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Shabbat Parashat Bechukotai 5772

Ein Ayah: Exaggeration in Dreams

(condensed from Ein Ayah, Berachot 9:36)

Gemara:     Rav Chisda said: Neither a good dream nor a bad dream is completely fulfilled.

 

Ein Ayah:   Hashem planted the power of imagination in man so that he can picture the good and the bad that can come in the future. In that mode, the picture is generally more extreme than what actually happens, and this is for man’s benefit.

When the good is exaggerated in a person’s imagination, he is able to enjoy his expectations in a more joyous and optimistic light, which strengthens his body and spirit. When the bad is portrayed in an exaggerated way, so that it is more frightening than what actually occurs, it will make the person more determined to avoid that which can bring on the realization of the negative possibility.

Dreams are a result of the power of imagination, even though they have a connection to a person’s future, based on the deep plan that Hashem set when He created the world and connected the powers of physicality, spirituality, and ethics to each other. However, since they emerge from the power of imagination, dreams, whether good ones or bad ones, cannot be fulfilled fully.

 

An Uninterpreted Dream

(condensed from Ein Ayah, Berachot 9:37)

 

Gemara:  Rav Chisda said: A dream that was not interpreted is like a letter that was not read (Rashi- it is not good and not bad, for all dreams follow their interpretations).

 

Ein Ayah: A letter that is sent is a sign of the desires of the person who sent the letter. It can also be a factor in whether these wishes are fulfilled. Whether or not the recipient reads the letter obviously does not change the desire of the sender. However, whether or not he reads it impacts whether his desire is carried out. Reading it may help it come about. If the recipient does not read it, though, the sender can still work on having his desire fulfilled in other ways.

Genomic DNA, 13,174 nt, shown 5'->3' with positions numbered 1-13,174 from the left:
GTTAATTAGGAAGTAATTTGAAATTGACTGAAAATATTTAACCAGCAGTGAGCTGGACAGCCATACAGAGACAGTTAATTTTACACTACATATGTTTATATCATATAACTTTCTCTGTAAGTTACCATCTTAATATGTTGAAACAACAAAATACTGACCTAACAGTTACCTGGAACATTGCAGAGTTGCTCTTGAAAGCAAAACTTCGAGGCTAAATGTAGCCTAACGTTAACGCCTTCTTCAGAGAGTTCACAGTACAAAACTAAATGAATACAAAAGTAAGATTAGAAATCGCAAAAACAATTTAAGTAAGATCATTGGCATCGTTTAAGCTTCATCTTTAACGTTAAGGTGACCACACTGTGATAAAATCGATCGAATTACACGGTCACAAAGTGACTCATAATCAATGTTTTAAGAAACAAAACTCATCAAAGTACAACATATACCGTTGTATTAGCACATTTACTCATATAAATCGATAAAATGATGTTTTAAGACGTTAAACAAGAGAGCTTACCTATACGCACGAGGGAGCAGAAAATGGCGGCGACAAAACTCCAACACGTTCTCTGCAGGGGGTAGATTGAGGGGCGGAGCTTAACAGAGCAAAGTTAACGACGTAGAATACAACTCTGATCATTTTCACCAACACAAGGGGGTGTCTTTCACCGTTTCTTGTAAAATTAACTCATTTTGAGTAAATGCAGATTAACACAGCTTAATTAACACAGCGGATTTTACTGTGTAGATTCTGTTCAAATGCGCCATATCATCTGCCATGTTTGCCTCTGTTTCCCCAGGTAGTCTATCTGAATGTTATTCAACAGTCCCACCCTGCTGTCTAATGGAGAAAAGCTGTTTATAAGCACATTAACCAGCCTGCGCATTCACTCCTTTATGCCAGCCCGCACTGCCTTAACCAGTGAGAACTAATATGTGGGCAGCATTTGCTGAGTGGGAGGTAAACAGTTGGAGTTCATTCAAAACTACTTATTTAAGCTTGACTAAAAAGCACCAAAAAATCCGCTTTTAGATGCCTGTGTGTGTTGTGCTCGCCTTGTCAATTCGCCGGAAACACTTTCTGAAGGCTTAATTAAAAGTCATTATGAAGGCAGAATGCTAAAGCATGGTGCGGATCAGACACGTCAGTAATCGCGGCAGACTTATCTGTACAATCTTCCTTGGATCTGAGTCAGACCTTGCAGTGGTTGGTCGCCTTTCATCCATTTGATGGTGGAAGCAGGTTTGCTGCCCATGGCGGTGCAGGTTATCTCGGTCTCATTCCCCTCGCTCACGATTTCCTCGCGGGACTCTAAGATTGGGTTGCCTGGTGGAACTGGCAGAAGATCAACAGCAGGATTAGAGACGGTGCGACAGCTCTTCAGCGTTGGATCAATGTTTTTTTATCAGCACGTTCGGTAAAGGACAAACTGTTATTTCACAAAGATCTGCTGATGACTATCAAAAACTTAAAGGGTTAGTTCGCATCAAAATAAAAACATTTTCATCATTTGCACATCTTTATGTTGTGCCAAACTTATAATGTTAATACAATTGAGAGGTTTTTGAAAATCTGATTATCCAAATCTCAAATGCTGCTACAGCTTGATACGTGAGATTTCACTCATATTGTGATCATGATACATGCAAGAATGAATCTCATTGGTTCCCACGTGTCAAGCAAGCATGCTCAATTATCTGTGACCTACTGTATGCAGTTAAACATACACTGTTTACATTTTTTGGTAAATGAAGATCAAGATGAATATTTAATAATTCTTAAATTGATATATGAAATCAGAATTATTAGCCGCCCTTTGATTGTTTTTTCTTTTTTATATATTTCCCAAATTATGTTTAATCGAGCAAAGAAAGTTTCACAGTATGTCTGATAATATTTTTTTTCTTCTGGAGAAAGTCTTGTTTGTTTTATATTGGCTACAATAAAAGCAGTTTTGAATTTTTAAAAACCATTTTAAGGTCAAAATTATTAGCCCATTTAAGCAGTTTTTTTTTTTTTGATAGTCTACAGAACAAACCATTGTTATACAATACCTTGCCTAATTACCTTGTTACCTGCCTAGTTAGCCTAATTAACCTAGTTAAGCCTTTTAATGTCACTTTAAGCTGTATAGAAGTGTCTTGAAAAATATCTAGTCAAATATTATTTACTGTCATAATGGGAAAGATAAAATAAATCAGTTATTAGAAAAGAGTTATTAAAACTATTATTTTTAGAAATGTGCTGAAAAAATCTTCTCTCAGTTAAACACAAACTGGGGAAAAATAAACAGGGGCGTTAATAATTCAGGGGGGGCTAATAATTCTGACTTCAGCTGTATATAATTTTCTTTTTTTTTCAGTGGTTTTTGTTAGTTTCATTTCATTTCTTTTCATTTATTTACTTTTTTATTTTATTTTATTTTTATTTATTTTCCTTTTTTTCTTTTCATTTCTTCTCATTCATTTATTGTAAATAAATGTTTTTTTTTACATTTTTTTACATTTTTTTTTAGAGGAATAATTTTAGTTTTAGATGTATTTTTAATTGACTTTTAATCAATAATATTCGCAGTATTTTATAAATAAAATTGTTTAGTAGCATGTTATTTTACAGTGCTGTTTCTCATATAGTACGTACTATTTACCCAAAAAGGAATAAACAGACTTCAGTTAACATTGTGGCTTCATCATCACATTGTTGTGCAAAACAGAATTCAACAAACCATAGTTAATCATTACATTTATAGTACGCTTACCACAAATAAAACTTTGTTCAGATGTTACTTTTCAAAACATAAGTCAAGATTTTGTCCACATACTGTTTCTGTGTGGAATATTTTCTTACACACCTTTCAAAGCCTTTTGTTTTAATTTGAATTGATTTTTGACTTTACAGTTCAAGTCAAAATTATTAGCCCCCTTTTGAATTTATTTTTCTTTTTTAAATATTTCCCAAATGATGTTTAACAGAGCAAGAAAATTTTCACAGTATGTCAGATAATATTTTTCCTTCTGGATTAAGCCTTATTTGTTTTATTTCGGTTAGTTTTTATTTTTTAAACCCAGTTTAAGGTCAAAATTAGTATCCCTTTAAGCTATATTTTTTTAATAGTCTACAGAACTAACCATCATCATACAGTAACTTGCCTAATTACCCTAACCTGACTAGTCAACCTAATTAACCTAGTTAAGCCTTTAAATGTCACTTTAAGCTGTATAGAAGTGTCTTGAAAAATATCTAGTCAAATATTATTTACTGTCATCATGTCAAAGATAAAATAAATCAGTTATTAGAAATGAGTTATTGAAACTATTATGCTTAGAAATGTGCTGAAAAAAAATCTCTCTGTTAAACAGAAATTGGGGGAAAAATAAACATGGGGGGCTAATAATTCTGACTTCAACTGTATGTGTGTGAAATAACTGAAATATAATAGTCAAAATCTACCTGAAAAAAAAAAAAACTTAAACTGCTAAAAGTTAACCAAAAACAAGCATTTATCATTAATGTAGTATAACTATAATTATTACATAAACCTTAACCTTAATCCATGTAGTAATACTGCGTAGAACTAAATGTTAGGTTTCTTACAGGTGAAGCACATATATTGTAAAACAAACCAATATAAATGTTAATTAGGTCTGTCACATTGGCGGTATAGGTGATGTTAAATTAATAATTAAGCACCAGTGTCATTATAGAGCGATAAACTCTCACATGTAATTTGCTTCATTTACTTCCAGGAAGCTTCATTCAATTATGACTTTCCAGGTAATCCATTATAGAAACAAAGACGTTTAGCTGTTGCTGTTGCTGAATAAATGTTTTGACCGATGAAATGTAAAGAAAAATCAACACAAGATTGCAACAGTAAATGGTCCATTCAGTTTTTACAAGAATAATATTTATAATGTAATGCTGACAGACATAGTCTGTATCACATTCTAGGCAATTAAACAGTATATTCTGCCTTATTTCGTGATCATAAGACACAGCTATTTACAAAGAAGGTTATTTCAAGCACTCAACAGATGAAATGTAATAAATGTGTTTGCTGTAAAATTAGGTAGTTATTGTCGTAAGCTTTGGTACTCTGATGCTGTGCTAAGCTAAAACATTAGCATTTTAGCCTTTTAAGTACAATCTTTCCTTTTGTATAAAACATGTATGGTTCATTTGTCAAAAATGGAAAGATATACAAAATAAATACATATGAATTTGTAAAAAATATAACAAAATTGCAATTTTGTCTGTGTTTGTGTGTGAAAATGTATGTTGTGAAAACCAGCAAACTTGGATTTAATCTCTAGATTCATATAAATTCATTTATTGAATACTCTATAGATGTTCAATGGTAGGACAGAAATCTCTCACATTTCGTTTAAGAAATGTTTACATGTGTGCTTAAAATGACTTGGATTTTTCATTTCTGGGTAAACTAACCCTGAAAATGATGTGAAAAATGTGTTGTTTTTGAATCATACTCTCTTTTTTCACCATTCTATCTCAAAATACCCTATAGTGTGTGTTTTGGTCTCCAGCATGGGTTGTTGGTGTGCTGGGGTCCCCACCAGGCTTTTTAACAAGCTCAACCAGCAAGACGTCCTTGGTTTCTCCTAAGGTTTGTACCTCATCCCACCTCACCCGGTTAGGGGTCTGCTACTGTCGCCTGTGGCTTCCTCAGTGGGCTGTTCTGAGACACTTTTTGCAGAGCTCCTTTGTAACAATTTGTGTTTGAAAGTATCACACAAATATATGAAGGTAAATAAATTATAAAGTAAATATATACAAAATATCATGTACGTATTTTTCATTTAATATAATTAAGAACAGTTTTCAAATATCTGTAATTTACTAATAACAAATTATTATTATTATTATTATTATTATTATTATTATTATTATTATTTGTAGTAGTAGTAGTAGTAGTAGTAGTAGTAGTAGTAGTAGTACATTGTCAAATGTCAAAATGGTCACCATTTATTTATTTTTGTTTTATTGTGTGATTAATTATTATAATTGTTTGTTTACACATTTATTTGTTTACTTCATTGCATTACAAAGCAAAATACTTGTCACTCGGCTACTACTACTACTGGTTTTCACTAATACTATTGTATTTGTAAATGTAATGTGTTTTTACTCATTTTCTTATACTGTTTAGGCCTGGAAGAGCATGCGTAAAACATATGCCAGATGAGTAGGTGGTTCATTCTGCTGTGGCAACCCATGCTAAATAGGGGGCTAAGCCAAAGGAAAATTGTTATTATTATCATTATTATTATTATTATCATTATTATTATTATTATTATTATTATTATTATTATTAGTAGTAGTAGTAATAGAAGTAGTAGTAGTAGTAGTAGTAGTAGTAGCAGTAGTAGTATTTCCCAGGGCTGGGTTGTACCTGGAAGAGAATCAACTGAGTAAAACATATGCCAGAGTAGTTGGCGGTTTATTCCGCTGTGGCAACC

Since dreams are a set part of the nature of a person’s soul, they must have a purpose. One of the purposes is to prepare a person for that which may come to him in the future. Like other powers that serve people, a dream’s positive or negative potential is realized when one connects human intellect to it. So too, the realization of preparing a person for what will be in the future by means of a dream is connected to the interpretations of dreams. The interpretation incorporates the understanding of the spirit, the quality of the imagination, and its connection to what transpires in the world.

When one has a dream interpreted correctly, it turns out that the dream properly prepares him for a future event. If it is not interpreted, this preparation is not made. Certainly, the desire of He who sent the dream does not change as a result of the lack of interpretation. Rather, Hashem will see to it that that which needs to transpire will transpire with the help of other factors, whether external or internal. Still we view those who interpreted a dream and were thereby involved in its realization as if they caused the result. This is similar to what Chazal said about the pasuk (regarding one who did not erect a fence around his roof): “Lest the one who falls fall” (Devarim 22:8): the person was fit to fall from the six days of creation, but good things are brought about by good people and bad things by bad people (Shabbat 32a).

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Dedication

This edition of
Hemdat Yamim

is dedicated
 to the memory of
R' Meir
 ben Yechezkel Shraga Brachfeld

o.b.m

 

Hemdat Yamim

is endowed by

Les & Ethel Sutker

of Chicago, Illinois
in loving memory of
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Louis and Lillian Klein, z”l

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